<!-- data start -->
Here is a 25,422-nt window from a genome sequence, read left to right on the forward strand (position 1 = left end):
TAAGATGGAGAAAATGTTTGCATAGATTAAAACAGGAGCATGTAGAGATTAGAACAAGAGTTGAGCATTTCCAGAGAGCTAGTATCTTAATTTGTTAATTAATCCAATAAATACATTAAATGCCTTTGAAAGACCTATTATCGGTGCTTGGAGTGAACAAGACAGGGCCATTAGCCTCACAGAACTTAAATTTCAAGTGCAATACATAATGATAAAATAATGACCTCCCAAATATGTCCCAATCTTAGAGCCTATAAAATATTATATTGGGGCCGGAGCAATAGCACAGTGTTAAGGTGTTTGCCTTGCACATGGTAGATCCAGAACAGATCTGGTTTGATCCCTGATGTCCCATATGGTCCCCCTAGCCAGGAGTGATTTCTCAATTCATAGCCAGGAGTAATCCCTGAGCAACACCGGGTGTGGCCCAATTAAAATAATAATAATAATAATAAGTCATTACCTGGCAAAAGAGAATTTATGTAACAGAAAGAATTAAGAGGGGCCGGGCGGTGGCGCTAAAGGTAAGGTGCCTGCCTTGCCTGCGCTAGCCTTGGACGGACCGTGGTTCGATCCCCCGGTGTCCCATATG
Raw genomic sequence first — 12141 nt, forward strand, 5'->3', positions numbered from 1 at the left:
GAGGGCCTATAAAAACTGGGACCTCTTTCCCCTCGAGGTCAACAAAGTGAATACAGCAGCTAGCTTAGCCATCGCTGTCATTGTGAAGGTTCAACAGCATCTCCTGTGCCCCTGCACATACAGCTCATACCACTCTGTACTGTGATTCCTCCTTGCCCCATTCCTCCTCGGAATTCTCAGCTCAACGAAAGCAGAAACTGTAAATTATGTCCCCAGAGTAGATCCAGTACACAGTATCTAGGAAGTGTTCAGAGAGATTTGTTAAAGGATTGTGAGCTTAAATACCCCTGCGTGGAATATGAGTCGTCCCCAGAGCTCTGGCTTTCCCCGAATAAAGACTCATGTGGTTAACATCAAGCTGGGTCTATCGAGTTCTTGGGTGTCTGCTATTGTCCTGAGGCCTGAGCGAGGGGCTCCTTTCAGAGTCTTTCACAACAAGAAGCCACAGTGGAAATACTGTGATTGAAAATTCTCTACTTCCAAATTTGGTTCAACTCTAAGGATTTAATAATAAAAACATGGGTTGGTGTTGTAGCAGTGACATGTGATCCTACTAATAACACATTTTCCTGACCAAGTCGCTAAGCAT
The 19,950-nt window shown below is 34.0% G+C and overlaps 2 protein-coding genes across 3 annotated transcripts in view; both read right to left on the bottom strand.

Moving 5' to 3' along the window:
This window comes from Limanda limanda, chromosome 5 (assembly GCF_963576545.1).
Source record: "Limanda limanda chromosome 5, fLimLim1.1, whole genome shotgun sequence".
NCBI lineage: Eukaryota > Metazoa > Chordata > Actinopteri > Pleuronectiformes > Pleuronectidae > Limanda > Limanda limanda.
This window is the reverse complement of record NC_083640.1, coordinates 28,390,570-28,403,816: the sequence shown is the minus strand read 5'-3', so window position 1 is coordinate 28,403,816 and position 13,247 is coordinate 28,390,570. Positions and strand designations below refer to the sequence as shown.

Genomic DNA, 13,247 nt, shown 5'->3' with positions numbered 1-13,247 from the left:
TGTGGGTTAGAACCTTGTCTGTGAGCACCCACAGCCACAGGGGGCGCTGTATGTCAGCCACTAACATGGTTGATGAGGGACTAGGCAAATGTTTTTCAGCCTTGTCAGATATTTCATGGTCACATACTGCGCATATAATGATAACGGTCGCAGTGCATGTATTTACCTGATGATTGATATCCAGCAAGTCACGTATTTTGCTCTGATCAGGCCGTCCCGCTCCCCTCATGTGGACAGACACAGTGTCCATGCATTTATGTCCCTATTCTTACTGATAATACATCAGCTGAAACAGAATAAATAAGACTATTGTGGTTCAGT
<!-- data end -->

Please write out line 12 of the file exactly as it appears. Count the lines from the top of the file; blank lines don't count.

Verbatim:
TGTGGGTTAGAACCTTGTCTGTGAGCACCCACAGCCACAGGGGGCGCTGTATGTCAGCCACTAACATGGTTGATGAGGGACTAGGCAAATGTTTTTCAGCCTTGTCAGATATTTCATGGTCACATACTGCGCATATAATGATAACGGTCGCAGTGCATGTATTTACCTGATGATTGATATCCAGCAAGTCACGTATTTTGCTCTGATCAGGCCGTCCCGCTCCCCTCATGTGGACAGACACAGTGTCCATGCATTTATGTCCCTATTCTTACTGATAATACATCAGCTGAAACAGAATAAATAAGACTATTGTGGTTCAGT